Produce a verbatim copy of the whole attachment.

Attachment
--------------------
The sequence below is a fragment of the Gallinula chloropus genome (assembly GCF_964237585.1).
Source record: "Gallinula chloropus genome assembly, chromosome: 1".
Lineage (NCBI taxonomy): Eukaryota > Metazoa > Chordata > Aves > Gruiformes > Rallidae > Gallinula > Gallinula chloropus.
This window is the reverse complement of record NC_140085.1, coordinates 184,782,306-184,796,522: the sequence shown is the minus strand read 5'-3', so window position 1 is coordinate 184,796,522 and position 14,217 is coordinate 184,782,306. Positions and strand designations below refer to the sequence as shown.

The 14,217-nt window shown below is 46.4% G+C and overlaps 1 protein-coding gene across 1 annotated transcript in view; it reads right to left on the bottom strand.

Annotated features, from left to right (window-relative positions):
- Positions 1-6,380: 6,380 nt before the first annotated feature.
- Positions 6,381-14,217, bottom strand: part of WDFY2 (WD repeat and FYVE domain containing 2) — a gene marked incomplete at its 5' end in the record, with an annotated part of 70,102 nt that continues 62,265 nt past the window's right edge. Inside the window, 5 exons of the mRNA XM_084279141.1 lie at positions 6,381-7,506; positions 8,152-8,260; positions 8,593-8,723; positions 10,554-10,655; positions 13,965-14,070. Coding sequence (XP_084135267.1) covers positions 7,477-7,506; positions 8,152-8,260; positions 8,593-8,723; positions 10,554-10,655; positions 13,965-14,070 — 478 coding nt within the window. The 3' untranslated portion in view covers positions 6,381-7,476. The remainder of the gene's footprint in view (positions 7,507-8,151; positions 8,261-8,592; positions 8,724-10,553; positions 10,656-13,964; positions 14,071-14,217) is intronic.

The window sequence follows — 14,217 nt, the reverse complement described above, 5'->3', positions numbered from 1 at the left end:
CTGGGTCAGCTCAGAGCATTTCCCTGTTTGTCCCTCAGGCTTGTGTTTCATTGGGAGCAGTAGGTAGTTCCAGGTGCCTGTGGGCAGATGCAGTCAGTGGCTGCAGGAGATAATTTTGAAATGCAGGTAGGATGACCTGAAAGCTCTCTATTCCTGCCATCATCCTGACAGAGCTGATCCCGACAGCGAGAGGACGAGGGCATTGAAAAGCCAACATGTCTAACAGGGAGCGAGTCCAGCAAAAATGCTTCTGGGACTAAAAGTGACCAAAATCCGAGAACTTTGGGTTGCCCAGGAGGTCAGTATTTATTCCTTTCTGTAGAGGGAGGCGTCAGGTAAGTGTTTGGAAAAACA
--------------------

The sequence below is a fragment of the Gallinula chloropus genome (assembly GCF_964237585.1).
Source record: "Gallinula chloropus genome assembly, chromosome: 1".
Lineage (NCBI taxonomy): Eukaryota > Metazoa > Chordata > Aves > Gruiformes > Rallidae > Gallinula > Gallinula chloropus.
This window is the reverse complement of record NC_140085.1, coordinates 184,782,306-184,796,522: the sequence shown is the minus strand read 5'-3', so window position 1 is coordinate 184,796,522 and position 14,217 is coordinate 184,782,306. Positions and strand designations below refer to the sequence as shown.

The 14,217-nt window shown below is 46.4% G+C and overlaps 1 protein-coding gene across 1 annotated transcript in view; it reads right to left on the bottom strand.

Annotated features, from left to right (window-relative positions):
- Positions 1-6,380: 6,380 nt before the first annotated feature.
- Positions 6,381-14,217, bottom strand: part of WDFY2 (WD repeat and FYVE domain containing 2) — a gene marked incomplete at its 5' end in the record, with an annotated part of 70,102 nt that continues 62,265 nt past the window's right edge. Inside the window, 5 exons of the mRNA XM_084279141.1 lie at positions 6,381-7,506; positions 8,152-8,260; positions 8,593-8,723; positions 10,554-10,655; positions 13,965-14,070. Coding sequence (XP_084135267.1) covers positions 7,477-7,506; positions 8,152-8,260; positions 8,593-8,723; positions 10,554-10,655; positions 13,965-14,070 — 478 coding nt within the window. The 3' untranslated portion in view covers positions 6,381-7,476. The remainder of the gene's footprint in view (positions 7,507-8,151; positions 8,261-8,592; positions 8,724-10,553; positions 10,656-13,964; positions 14,071-14,217) is intronic.

The window sequence follows — 14,217 nt, the reverse complement described above, 5'->3', positions numbered from 1 at the left end:
CTGGGTCAGCTCAGAGCATTTCCCTGTTTGTCCCTCAGGCTTGTGTTTCATTGGGAGCAGTAGGTAGTTCCAGGTGCCTGTGGGCAGATGCAGTCAGTGGCTGCAGGAGATAATTTTGAAATGCAGGTAGGATGACCTGAAAGCTCTCTATTCCTGCCATCATCCTGACAGAGCTGATCCCGACAGCGAGAGGACGAGGGCATTGAAAAGCCAACATGTCTAACAGGGAGCGAGTCCAGCAAAAATGCTTCTGGGACTAAAAGTGACCAAAATCCGAGAACTTTGGGTTGCCCAGGAGGTCAGTATTTATTCCTTTCTGTAGAGGGAGGCGTCAGGTAAGTGTTTGGAAAAACA